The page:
Grad Paul: So how is your new team?
Me: The_Boss has challenged me to a scone bake-off on the 6th of Feb!
Grad Paul: I like how you base it on bake-offs. “Is there a bake-off in the future? Yes, then all is good.”
That pretty much sums up how much I like my new team. I think I get along with everyone on the team, or at least I’m still too new for anyone to have complained about me yet. It might have been a bit of a bad impression for me to have started in a new team, gone away for the Christmas break, returned, then left for Japan for 2 weeks, but the Japan trip was booked long before I knew I’d be changing teams, so I hope they understand.
Today was my attempt at baking scones. I followed the scone recipe in Thomas Keller’s Bouchon Bakery book, which I haven’t tried before. I know, I know, that’s completely unlike me, normally I put in weeks of preparation and research before the bake-off. Well, I did do some research. I researched enough to find out that Thomas Keller is a world-renowned chef, and his scone recipe was highly recommended. Then I got distracted by Dota 2 and Town of Salem… The other bit of research I did was that I found out about this thing called clotted cream, or Devonshire cream, which Emma says is heavenly. She’s from the UK, and I could listen to her say Devonshire all day long, so I think that’s enough to make her an expert for me.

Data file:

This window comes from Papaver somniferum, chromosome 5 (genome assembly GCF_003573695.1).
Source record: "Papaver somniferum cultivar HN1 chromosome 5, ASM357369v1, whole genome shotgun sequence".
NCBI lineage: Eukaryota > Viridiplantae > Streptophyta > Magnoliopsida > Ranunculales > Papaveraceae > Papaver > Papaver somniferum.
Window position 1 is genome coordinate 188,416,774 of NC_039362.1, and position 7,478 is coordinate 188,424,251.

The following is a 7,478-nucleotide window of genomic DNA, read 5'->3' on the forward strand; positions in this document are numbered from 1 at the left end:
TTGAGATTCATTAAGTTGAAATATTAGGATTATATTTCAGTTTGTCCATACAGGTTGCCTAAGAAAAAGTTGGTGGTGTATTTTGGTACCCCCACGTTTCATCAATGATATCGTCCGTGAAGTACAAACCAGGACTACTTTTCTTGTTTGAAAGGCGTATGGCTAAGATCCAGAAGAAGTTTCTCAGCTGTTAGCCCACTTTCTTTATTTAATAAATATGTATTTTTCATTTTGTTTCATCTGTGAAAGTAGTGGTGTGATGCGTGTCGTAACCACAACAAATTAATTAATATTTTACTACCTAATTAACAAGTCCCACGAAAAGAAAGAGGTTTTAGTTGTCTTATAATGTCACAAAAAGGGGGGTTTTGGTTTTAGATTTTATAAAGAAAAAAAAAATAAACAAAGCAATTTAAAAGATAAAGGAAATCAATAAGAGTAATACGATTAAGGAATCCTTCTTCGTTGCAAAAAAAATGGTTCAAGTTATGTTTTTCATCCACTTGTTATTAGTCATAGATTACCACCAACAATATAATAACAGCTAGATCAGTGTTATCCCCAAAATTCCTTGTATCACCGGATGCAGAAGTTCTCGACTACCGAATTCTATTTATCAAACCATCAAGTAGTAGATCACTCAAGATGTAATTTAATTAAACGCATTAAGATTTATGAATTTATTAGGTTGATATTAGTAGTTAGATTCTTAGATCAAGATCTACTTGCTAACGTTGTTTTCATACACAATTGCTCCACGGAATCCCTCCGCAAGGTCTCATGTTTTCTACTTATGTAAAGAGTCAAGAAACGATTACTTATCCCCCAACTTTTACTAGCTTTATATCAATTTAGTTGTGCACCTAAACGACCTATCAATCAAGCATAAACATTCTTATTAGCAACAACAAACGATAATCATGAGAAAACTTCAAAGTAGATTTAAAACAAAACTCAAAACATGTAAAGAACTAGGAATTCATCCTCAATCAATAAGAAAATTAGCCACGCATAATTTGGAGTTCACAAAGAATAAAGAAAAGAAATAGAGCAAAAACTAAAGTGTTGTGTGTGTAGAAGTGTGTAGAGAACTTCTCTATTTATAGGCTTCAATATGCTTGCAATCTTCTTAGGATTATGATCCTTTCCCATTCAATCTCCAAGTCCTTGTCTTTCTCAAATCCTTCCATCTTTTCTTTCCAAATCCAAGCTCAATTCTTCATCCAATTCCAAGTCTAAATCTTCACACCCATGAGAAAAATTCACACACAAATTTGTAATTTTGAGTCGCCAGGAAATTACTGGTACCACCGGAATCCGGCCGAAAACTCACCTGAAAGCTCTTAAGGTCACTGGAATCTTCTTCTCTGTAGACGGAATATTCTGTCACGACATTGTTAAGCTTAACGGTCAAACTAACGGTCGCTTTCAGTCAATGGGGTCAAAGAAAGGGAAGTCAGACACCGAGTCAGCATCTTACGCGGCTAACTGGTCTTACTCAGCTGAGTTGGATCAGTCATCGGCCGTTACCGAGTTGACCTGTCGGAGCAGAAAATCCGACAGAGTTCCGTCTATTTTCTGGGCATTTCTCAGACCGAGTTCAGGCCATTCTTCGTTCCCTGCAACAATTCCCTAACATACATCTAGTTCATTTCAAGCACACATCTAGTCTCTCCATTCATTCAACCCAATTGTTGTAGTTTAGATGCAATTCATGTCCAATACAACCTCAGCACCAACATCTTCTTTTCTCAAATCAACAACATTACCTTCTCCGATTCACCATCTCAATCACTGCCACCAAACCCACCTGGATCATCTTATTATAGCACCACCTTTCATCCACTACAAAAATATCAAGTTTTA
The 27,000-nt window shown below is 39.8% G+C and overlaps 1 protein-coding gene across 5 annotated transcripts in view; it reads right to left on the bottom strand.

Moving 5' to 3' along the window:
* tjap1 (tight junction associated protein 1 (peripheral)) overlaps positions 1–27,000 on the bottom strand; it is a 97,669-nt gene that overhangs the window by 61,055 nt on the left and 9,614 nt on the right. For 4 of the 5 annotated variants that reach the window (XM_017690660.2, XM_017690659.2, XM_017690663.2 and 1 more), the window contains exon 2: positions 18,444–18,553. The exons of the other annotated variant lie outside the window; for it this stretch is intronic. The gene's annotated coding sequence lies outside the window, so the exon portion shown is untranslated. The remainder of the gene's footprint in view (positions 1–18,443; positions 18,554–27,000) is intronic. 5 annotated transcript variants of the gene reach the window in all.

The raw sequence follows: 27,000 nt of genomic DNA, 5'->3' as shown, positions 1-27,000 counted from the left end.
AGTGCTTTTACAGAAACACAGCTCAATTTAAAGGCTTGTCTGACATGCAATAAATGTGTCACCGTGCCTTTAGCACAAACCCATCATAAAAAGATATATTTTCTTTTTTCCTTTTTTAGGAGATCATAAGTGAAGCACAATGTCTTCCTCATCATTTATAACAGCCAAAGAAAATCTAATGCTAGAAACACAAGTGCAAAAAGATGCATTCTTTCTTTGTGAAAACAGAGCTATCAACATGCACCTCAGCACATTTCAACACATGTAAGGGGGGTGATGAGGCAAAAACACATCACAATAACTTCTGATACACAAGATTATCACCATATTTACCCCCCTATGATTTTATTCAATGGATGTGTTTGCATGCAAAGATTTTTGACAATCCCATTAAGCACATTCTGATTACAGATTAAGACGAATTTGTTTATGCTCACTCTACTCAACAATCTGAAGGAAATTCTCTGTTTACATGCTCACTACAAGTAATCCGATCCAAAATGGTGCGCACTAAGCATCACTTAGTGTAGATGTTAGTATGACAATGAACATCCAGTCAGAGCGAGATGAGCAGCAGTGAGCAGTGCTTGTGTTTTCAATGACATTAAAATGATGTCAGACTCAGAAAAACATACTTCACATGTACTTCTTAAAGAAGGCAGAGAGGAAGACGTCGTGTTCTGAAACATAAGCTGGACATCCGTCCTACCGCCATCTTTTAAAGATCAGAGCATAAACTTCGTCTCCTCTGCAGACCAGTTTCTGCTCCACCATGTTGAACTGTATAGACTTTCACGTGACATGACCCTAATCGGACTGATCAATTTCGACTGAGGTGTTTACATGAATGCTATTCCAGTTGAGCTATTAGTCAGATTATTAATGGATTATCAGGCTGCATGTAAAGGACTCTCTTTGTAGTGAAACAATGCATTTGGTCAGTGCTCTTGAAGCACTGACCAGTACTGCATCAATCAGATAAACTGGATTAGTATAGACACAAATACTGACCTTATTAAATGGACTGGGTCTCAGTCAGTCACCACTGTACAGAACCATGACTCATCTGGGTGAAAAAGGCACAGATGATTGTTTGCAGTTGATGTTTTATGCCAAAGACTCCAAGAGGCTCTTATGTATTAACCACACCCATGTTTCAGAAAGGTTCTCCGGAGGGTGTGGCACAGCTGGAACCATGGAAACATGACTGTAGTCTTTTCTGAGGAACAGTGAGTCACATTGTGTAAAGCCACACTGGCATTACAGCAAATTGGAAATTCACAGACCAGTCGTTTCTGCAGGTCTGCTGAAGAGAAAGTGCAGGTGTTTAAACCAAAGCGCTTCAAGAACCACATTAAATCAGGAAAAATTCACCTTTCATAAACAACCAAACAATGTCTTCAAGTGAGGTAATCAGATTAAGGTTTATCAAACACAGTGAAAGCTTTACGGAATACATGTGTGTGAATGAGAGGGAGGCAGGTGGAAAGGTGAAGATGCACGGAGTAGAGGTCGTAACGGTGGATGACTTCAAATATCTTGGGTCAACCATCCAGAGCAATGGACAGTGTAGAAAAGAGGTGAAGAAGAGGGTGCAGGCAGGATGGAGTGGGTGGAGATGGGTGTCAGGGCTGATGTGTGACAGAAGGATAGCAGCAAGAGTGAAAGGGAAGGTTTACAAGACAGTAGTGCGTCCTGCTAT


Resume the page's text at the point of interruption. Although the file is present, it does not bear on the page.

So today was an attempt at scones and clotted cream. And both seem to have failed. Starting with the cream, I think I misunderstood the recipe I found. I thought you were meant to heat the cream over low heat, and every hour, skim off the top. However, it seems that if you heat the cream for too long, the butterfat starts to separate, and you get this ugly goo thing (I should have taken a photo). So I think what the recipe meant was that you heat it for 60 minutes, then skim, and as it cools, more delicious cream floats to the top, which you continue to skim.
There wasn’t enough time to make another batch of cream, so I’m going to whip some cream in the office tomorrow morning.
I’m not sure if scones in the US are different to scones in the UK, but the scones in this book seemed a lot thinner than the ones I am used to. The recipe said that they do rise a bit, but I found it didn’t rise that much. So I have some scones that are thin and taste like shortbread. And they are pretty crumbly.
On the plus side, the competition has two parts – naked scones, and scones with dressings. I’m hoping the shortbread flavour will help win the naked-scone part, and make up for the ugly scones.
I have been thinking about cutting the tops off half the scones, and the bottoms off the other half, to make it look like I’ve pre-cut the scones in half, so even though my scones look like they’re half the size of regular scones, I can make twice as many and make it look like they were pre-cut, but I feel a bit like that is cheating.